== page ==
Ernests gulbis dating
"I enjoy playing points in practice and competing, but day-by-day drills, day-by-day baskets, gym – no," Gulbis said. I can put my music on and just think my own thoughts. But I can't really push myself to practise at the same level for a really long time." He admitted: "I'm a guy who goes up and down. In February 2010 Gulbis won his first title at Delray Beach.During the subsequent clay-court season he reached the quarter-finals in Barcelona and followed up his semi-final run in Rome by beating three more higher-ranked opponents in Madrid before Federer gained revenge.The rest is just natural." • On the rumors that he travels to tournaments in his father's private jet: "Yes, and I have a helicopter, a submarine and a spaceship." • On coming from a wealthy family: "Because I come from a wealthy family, it's more normal for me to have this money as a tennis player. Ernests Gulbis was the talk of the French Open after blasting the big four of men's tennis as boring - and Andy Murray and Roger Federer do not disagree.Here are some of his best quips and anecdotes (with thanks to James La Rosa for this highly entertaining 2011 interview with Gulbis): • On spending a night in a Swedish jail in 2009 under suspicion of soliciting a prostitute: "It was great fun, but I'm never going to go to Sweden again in my life. Anyway, if she does ask, I usually lie; I say that I do nothing or I'm a musician or something. I think every person should go to jail once." Here's how he described the encounter in another interview: "I went out, met a girl, asked her to come to my room, and they came and arrested me. The other was, well, I watch these American movies and you get a phone call. But if you're in a practice week or in the middle of a tournament, there is no chance I'm going to go out." • On Russian vodka and America's lousy beer: "I like pure vodka. Also, one very good drink which I like -- you drink a shot of vodka and then you drink milk. It gets on my nerves a little bit when I'm playing badly." • On contemplating an early retirement, during a 2011 interview: "On one side, I don't like tennis.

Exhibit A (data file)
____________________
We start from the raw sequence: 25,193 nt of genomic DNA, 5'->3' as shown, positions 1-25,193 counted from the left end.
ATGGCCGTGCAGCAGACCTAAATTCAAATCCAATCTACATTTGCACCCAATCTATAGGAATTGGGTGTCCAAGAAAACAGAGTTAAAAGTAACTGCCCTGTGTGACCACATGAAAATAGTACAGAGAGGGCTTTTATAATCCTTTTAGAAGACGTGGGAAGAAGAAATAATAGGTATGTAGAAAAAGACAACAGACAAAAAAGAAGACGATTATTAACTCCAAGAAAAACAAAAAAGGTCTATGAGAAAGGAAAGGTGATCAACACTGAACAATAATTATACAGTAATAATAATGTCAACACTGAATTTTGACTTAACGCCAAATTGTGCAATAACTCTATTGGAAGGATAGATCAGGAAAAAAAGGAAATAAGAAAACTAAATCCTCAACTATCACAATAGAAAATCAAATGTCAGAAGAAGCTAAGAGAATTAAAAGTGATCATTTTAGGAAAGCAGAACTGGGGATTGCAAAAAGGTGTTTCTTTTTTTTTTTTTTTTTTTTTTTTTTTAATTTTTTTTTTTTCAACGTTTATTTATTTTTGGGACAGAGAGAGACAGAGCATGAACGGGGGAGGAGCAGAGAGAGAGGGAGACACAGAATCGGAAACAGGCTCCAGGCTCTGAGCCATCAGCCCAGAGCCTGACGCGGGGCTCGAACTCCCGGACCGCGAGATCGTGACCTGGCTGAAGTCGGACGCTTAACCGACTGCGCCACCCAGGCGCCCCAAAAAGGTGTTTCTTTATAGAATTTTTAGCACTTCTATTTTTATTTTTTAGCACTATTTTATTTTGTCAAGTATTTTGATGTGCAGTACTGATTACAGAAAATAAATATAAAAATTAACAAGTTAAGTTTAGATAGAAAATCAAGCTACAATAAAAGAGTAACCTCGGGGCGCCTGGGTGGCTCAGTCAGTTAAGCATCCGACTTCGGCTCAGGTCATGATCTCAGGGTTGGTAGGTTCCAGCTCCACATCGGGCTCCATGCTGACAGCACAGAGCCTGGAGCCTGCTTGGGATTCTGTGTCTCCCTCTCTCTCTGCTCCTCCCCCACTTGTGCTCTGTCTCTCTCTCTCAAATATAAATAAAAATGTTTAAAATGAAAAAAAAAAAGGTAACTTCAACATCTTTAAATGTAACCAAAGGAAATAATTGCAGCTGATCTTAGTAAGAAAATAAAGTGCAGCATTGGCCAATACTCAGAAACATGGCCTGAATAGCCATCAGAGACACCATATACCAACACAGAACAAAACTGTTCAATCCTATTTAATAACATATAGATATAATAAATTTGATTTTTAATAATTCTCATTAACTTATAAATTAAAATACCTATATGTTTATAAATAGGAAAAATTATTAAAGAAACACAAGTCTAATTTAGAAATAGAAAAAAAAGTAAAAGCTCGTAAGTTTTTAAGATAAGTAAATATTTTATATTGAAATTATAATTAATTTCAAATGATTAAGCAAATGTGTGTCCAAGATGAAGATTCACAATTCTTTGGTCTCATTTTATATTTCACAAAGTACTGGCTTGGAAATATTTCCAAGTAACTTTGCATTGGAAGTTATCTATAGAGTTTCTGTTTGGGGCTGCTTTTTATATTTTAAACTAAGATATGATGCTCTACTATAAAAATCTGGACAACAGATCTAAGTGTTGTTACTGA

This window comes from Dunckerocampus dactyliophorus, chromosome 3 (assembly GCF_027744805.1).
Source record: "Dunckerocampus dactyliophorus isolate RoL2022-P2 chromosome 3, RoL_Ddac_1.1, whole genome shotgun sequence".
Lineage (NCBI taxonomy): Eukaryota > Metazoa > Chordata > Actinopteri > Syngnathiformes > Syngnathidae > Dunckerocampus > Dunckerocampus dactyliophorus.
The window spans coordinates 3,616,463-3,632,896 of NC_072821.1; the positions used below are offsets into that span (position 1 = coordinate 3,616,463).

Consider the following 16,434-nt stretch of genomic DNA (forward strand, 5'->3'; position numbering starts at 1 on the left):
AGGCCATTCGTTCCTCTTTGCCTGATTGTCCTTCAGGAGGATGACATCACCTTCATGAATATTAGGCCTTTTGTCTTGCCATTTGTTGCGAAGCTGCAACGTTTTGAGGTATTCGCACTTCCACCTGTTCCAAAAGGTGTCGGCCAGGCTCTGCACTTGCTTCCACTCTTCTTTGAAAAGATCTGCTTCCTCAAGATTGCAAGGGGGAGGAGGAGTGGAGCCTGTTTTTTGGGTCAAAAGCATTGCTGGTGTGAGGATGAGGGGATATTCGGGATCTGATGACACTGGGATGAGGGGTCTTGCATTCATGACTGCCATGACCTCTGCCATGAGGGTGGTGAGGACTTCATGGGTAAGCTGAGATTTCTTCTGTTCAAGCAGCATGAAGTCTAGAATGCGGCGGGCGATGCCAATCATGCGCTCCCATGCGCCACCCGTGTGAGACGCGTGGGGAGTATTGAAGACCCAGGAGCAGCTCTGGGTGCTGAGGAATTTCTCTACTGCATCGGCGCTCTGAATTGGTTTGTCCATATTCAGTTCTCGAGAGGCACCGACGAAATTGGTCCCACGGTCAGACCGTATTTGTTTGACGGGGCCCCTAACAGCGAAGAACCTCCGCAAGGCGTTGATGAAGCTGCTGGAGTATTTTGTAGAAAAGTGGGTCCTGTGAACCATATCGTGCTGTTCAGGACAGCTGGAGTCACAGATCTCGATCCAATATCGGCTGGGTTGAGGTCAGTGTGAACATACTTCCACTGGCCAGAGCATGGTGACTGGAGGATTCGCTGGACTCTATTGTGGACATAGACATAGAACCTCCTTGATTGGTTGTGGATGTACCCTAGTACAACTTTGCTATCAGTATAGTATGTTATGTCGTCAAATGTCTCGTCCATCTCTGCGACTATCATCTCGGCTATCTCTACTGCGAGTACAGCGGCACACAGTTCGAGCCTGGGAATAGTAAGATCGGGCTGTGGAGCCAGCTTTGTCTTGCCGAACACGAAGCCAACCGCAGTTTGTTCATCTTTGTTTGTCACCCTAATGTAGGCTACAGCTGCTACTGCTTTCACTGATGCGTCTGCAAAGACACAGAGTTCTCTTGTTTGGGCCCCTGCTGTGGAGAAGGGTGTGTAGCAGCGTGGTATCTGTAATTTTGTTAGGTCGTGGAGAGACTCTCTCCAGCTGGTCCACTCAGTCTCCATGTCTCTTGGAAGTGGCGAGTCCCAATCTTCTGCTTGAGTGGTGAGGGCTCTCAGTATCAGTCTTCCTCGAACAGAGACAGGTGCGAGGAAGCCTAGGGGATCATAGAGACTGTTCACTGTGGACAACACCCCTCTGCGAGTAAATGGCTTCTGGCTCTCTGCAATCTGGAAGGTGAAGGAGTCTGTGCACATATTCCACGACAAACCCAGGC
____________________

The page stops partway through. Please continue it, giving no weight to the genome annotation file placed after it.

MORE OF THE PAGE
That's when you take it seriously."You don't get to see what people are really like from in front of the TV.
Coming from one of the wealthiest families in Latvia, Gulbis doesn't play tennis for fame or fortune. Two weeks ago, he talked about his love for the availability of marijuana in Rotterdam, the Netherlands. Gulbis, in his inimitable way, said he didn't like seeing less-skilled players ranked ahead of him. The music is too loud, everybody's sweating, everybody's dancing, it's dark, everybody's pushing, everybody's drunk. You really need to control yourself not to get a blackout. I enjoy beer, but not this piss kind of beer you have in America." • On losing his wallet in Miami: "One girl asked me if I want to go for a swim. For every normal guy, in your mind is to get the girl in bed. I don't want to spend all my life running around, warming up, and all that stress. I'll be doing nothing in the country house." • On winning three points in the second set of a 7-6 (1), 6-0 loss to Gilles Simon at the 2011 Sydney International: "OK, I made three points. Next time I will make four." • On whether he preferred to face Mardy Fish or 6-10 ace machine Ivo Karlovic in the 2010 Delray Beach final: "Better Fish, because he's a normal tennis player.
This week, Gulbis, who won his first-round match in Delray Beach, Fla., and plays Sam Querrey on Thursday, was asked about his source of his motivation is these days -- he's dropped to No. "I was really getting pissed to see who's in the top 100," Gulbis said. And if you're the only guy sober in the nightclub, you don't enjoy it at all. [Fish] serves well, but at least it's understandable.'' [Gulbis wound up beating Karlovic 6-2, 6-3 for the first of his two career titles.] • On beating Roger Federer 2-6, 6-1, 7-5 at the 2010 Rome Masters, where he finally converted his seventh match point: "Well, I s--- my pants a little bit, excuse my language." • On his early tennis training: "Until the age of 13 or 14, I practiced four or five times a week for a couple of hours each time. I was going to school, doing what regular kids do, and tennis was something I was really happy to do.
Speaking to the Swiss press, he said: "I understand it, our interviews are not always the most exciting. After each match, we have to give press conferences."But also you cannot say anything you do not like about something to someone without being totally criticised by many people.
When the best week of Ernests Gulbis's tennis career ended in a battling three-set defeat to Rafael Nadal in the semi-finals of last year's Rome Masters, the Latvian might have been expected to take time to reflect on a memorable sequence of results. Then afterwards I went back with them to my apartment." Losing to Nadal is clearly a signal to relax.